It also begs the question – just how important is an expat’s opinion anyway? Surely if the Vietnamese people want change they will demand it themselves – exposure in overseas media may well help their cause, but will an average small expat blog that normally discusses popping to a coffeshop with students really make a difference?

    I don’t mean to disagree with you – I have considered blogging about things that have upset me several times but there is always the fear that it may come back to haunt you, or worse still as Craig points out people you love or care about in Vietnam. But then that fear disappoints me, as I would think I would have the courage to speak out – I certainly would if I was at home – but then this isn’t my country.. do I have the right?

  • Ken

    Honestly, I think everyone has a point. But let me tell you this, Martin Luther King was only 1 man, Ghandi was also a very harmless 1 man. What the Vietnamese government is shooting for is preverntion in any shape or form. I don’t want to get too political here but I’m sure you have somewhat of an imagination. Of course, if you are in their country you have to abid by their law and political system. Remember when you are talking about rights, you are really asking “what rights am I potected for.” After all, even though you feel your rights are God given, the protection of your rights really comes down to the government of the country. In the case of the U.S. your God given rights are mostly protected, not all country have that doctrine though. So, exercise your rights accordingly. Just because you can do it at home, doesn’t mean you can do it else where =D.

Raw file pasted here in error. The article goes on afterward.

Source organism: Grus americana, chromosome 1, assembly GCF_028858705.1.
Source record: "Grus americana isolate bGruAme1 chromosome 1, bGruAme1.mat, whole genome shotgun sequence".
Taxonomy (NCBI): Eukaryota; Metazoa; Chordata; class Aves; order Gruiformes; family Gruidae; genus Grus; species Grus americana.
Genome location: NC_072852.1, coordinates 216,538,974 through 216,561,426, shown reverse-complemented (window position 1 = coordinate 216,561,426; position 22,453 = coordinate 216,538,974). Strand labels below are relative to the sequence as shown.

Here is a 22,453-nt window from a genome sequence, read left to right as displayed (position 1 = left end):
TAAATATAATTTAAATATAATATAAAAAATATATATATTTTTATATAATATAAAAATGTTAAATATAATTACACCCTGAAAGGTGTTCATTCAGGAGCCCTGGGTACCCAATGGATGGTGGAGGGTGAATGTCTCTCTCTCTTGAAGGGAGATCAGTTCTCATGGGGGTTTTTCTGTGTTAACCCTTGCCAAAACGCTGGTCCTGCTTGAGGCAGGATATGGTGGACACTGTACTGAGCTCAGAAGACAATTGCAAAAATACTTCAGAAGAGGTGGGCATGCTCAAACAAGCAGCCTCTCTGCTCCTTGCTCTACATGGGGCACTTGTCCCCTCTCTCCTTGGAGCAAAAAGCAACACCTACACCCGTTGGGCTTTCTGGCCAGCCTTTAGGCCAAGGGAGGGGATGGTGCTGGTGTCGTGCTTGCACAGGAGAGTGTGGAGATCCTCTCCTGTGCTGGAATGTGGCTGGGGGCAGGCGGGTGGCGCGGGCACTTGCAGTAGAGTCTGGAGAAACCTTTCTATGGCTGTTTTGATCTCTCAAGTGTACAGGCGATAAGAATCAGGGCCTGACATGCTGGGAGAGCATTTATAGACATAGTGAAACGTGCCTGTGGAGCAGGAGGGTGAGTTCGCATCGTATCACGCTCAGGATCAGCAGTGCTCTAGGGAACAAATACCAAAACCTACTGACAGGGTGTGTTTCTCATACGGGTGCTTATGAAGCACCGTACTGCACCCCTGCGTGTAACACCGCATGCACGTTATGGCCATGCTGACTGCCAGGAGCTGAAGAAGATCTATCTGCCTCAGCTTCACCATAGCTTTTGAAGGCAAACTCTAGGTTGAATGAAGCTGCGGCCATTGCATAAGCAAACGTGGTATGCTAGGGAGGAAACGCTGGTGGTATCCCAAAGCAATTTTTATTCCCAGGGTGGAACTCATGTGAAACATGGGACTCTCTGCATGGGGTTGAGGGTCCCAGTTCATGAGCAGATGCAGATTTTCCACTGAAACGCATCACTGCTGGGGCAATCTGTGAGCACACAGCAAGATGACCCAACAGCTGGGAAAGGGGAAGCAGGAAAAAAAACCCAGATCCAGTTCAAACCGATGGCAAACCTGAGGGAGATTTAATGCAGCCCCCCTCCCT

• chris

    No problem! Just make sure you don’t post any “…incorrect information about religion, political system, state and government of Viet Nam.”

  • If you continue writing what you’re writing, you won’t be running into problems at all. However, the particular blog on “changing political environment” may be a good target for them, so be careful 🙂

  • Ken

    Anh Hung has a good point. Like many expats, some thoughts that reasonates into a blog could be deem as harmless and unpolitical in nature; however, it can be deem as “incorrect information about…political system…” regard of the source of your information. Sometimes, it doesn’t even have to be political. Merely comparing your ability to exercise your rights in certain country or your home country versus in Vietnam can be deem as “incorrect information.” I wouldn’t blog anything about the political system at all.

  • @Tracy: I agree with on this point now. If you have a blog, you really should not censor yourself, per se. The whole point is to express your opinions and views. I am guilty of it in the past though.

  • @Craig N: Haha, they can still find you. You can run, but you can’t hide 🙂

  • @Jenkins Butterworth: In all honesty, I do not think anyone really knows when a blogger is imprisoned or not. If the media reports it, this means the information was given by the government.

    As for the ‘fear’ comment, I do not think people in Vietnam fear the government anymore. There is just too much frustration going on. Vietnam is changing, quite fast.

  • @chris: Everything I post is correct…according to my views 🙂

%d bloggers like this: